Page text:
• Russ Andersson

        Perhaps I misunderstood you but when I try apply your definitions/methodology to a real world scenario it doesn’t seem to add up to me. Take something that many people care about … like Trump and the probability he will end his term as president.

        Please can you help me reconcile the following scenario per your own definitions and methodology?

        Claim: Probability of trump ending his term as president.

        Surprise – how low a probability a reader would have previously assigned to this claim. For me its 75%.

        Then I hear credible “news” that he has been assassinated …

        Confidence – how high a probability a reader is to assign after reading this news. This is now 0%. No chance.

        Based on your calculation the “amount” of information from that news … the ratio of confidence/surprise which is 0%/75% … = 0 as in ZERO

        Then you go and multiply 0 with importance and then multiply that by commonality etc and you still get 0.

        Which basically means credible news of Trump being assassinated, has a value of … 0?

        What am I missing Professor?

      • Robin Hanson

        When giving formulas, I had in mind applying them where the news was that a claim had *risen* in probability. Once can of course represent them with the complement event whose probability has lowered, but that is a lot less natural.

      • Russ Andersson

        This definitional change doesn’t solve the fundamental issue that its is the absolute difference and not the ratio that needs to be used as the central element before multiplication … of this I am highly confident ( :)) and now that I have bought this to your attention, I am sure you know that you can model this out with dice and cards etc to prove it for yourself.

        But the big picture here is you deserve considerable credit for putting together a really interesting question and model so lets not get too hung up on mathematical minutiae, the big point I wanted to make was the value of info literature had addressed a fair amount of this and you are aware of that so we are all good.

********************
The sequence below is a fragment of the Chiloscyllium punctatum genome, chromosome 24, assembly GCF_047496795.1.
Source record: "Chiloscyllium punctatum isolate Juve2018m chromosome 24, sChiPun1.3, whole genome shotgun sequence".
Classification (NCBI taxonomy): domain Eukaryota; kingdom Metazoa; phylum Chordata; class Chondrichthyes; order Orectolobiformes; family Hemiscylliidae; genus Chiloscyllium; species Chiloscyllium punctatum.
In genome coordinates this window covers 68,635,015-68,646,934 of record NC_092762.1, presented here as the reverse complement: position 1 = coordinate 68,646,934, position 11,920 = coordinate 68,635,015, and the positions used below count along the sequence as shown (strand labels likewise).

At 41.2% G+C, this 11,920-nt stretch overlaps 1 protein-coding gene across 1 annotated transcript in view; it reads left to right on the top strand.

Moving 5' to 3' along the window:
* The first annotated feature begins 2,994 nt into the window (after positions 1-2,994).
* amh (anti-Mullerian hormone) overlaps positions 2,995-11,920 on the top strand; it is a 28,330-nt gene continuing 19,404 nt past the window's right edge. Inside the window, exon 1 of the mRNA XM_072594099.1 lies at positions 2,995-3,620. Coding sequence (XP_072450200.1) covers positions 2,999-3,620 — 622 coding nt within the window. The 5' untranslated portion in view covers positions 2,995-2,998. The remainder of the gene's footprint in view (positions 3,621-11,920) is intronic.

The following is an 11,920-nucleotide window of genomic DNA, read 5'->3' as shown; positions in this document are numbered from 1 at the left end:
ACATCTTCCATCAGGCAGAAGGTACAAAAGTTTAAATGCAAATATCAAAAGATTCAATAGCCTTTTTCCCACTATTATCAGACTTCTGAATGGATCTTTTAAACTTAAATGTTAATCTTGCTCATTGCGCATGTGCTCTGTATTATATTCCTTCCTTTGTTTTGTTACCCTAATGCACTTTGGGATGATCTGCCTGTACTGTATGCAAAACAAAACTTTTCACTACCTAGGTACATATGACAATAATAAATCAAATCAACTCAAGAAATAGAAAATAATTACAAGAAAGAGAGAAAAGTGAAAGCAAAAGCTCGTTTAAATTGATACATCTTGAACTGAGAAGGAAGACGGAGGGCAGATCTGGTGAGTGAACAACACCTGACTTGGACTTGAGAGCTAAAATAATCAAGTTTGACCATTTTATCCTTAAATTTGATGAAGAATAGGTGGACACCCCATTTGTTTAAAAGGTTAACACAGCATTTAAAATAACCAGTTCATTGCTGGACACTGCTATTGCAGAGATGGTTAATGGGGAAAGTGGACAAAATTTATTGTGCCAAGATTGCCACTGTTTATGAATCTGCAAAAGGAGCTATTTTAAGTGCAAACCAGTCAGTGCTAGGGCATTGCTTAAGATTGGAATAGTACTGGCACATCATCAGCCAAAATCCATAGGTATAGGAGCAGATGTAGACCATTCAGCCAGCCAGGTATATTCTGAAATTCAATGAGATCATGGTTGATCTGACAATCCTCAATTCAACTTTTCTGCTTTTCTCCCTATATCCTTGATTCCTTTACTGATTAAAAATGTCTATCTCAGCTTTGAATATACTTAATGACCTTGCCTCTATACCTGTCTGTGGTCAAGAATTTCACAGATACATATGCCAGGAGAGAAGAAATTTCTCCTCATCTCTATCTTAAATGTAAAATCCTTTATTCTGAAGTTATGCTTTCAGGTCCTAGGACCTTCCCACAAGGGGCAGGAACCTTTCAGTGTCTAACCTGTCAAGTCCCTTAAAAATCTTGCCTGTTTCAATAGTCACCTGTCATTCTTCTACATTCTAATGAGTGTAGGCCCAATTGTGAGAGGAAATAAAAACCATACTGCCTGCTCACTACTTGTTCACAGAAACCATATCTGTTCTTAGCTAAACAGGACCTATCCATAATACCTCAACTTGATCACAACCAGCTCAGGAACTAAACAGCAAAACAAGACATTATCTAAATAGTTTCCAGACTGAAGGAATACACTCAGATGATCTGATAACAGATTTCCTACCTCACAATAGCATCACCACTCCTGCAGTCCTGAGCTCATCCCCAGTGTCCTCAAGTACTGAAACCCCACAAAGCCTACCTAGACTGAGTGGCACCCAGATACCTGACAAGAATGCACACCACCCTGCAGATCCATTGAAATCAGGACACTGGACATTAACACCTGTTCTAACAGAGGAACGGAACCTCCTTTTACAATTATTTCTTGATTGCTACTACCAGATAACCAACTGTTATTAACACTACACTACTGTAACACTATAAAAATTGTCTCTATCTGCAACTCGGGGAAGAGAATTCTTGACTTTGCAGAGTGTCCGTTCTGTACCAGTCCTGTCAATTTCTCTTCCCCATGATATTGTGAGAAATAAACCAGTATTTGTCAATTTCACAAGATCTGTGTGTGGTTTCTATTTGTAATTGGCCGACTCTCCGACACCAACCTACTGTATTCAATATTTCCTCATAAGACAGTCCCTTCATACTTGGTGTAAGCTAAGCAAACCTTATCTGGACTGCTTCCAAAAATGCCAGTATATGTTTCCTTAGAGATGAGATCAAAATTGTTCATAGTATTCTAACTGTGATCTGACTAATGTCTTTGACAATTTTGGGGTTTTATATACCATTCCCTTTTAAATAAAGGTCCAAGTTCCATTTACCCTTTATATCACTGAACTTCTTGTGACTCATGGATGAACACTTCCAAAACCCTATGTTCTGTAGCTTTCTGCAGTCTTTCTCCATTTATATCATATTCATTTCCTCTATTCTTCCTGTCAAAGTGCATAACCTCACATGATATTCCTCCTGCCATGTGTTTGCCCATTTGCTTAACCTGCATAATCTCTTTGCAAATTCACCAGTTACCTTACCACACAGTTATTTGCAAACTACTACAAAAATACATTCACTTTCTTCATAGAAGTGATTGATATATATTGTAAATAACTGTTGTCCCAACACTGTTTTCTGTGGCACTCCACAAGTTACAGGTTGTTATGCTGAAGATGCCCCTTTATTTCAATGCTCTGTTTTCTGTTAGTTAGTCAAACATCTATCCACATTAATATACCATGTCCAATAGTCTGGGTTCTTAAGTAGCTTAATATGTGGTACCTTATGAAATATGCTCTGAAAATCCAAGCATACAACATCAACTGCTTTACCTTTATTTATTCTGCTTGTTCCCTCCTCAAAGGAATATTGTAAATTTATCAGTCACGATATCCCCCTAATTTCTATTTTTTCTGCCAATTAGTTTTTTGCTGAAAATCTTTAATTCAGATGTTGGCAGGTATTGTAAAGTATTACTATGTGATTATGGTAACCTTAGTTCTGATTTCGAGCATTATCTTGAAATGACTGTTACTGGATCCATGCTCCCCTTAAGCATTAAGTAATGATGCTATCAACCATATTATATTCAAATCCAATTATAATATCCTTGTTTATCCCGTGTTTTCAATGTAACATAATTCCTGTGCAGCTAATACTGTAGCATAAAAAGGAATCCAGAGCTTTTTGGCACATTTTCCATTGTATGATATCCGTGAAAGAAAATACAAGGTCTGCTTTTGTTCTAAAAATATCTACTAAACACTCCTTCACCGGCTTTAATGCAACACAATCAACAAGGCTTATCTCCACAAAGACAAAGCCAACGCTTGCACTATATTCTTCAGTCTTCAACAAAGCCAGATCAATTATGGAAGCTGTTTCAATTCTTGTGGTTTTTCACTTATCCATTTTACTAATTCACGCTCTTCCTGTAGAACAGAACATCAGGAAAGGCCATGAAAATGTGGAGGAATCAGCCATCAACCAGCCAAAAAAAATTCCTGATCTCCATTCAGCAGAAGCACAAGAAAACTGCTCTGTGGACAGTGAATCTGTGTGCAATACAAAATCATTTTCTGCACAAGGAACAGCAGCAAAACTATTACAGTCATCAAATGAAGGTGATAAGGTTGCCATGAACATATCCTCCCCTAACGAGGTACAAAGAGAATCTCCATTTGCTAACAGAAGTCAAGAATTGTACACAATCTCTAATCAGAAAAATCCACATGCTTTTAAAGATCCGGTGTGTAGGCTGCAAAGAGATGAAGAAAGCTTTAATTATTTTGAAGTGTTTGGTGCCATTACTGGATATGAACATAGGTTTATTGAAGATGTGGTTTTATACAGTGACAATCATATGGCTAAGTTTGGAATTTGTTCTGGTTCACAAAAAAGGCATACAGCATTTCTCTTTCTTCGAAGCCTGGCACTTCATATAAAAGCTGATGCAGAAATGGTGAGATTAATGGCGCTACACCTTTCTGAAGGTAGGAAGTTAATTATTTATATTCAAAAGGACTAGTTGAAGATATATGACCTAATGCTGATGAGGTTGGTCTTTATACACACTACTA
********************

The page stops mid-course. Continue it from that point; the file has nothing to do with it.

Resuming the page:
With that minor caveat out of the way, I think you are asking some very probing questions here … why do we have limited regard for the value of information anywhere in society? Why are we a society that doesn’t really invest in information at all … basically why are we so foolish?

        my high level response is that we get what we deserve and that as humans our lack of real respect and acceptance of the truth/reality causes us to harm ourselves in very material ways. News being merely one of them. If we were more sincere about finding and acting on the truth/reality then we would probably be more happy and well adjusted beings.

  • Silent Cal

    The genre one might call “Gladwellian nonfiction” runs on the premise of “shared explanation and justification of many related small claims”–such books cover multiple apparently unrelated claims, united by using the same concepts as support.

    (Though I suppose the *explicit* justification is that the various topics all provide support for a central claim)

    • Robin Hanson

      Yes, there’s a disconnect between the official explicit rationale and the actual one.

  • David Condon

    With respect to recency, it’s easier to get everybody on the same page by focusing heavily on the latest. If a news organization doesn’t focus on the latest but instead picks a particular topic, but nobody else picks that same topic, that’s going to make it a lot harder to bring up that same topic around non-readers around the water cooler, or to get noticed in search engines.

    • Robin Hanson

      Sure, but why from an info point of view would it be important to get everyone on the same page?